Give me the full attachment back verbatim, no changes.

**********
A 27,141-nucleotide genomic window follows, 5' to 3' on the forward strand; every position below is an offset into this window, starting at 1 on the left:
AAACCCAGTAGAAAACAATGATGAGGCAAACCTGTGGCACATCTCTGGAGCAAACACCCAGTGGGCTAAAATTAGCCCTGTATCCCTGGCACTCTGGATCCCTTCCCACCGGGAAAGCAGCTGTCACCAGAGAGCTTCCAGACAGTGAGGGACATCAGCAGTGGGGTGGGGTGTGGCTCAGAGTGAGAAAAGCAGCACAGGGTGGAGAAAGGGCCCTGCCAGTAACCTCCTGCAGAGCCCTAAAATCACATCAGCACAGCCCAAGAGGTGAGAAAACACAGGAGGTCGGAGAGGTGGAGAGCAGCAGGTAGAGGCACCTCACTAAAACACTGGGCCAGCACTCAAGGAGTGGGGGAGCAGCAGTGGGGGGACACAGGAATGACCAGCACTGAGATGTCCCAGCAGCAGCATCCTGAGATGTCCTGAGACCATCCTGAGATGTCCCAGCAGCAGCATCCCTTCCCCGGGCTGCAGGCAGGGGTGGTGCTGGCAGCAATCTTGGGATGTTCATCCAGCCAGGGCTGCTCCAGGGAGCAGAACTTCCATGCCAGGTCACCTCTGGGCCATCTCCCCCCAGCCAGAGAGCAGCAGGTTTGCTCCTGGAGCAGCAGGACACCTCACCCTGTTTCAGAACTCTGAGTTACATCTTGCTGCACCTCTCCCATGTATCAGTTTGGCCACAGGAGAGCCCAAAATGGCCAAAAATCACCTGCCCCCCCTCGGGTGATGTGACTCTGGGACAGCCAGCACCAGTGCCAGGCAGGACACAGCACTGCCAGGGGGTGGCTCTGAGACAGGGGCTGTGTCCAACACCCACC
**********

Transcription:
A 27,141-nucleotide genomic window follows, 5' to 3' on the forward strand; every position below is an offset into this window, starting at 1 on the left:
AAACCCAGTAGAAAACAATGATGAGGCAAACCTGTGGCACATCTCTGGAGCAAACACCCAGTGGGCTAAAATTAGCCCTGTATCCCTGGCACTCTGGATCCCTTCCCACCGGGAAAGCAGCTGTCACCAGAGAGCTTCCAGACAGTGAGGGACATCAGCAGTGGGGTGGGGTGTGGCTCAGAGTGAGAAAAGCAGCACAGGGTGGAGAAAGGGCCCTGCCAGTAACCTCCTGCAGAGCCCTAAAATCACATCAGCACAGCCCAAGAGGTGAGAAAACACAGGAGGTCGGAGAGGTGGAGAGCAGCAGGTAGAGGCACCTCACTAAAACACTGGGCCAGCACTCAAGGAGTGGGGGAGCAGCAGTGGGGGGACACAGGAATGACCAGCACTGAGATGTCCCAGCAGCAGCATCCTGAGATGTCCTGAGACCATCCTGAGATGTCCCAGCAGCAGCATCCCTTCCCCGGGCTGCAGGCAGGGGTGGTGCTGGCAGCAATCTTGGGATGTTCATCCAGCCAGGGCTGCTCCAGGGAGCAGAACTTCCATGCCAGGTCACCTCTGGGCCATCTCCCCCCAGCCAGAGAGCAGCAGGTTTGCTCCTGGAGCAGCAGGACACCTCACCCTGTTTCAGAACTCTGAGTTACATCTTGCTGCACCTCTCCCATGTATCAGTTTGGCCACAGGAGAGCCCAAAATGGCCAAAAATCACCTGCCCCCCCTCGGGTGATGTGACTCTGGGACAGCCAGCACCAGTGCCAGGCAGGACACAGCACTGCCAGGGGGTGGCTCTGAGACAGGGGCTGTGTCCAACACCCACC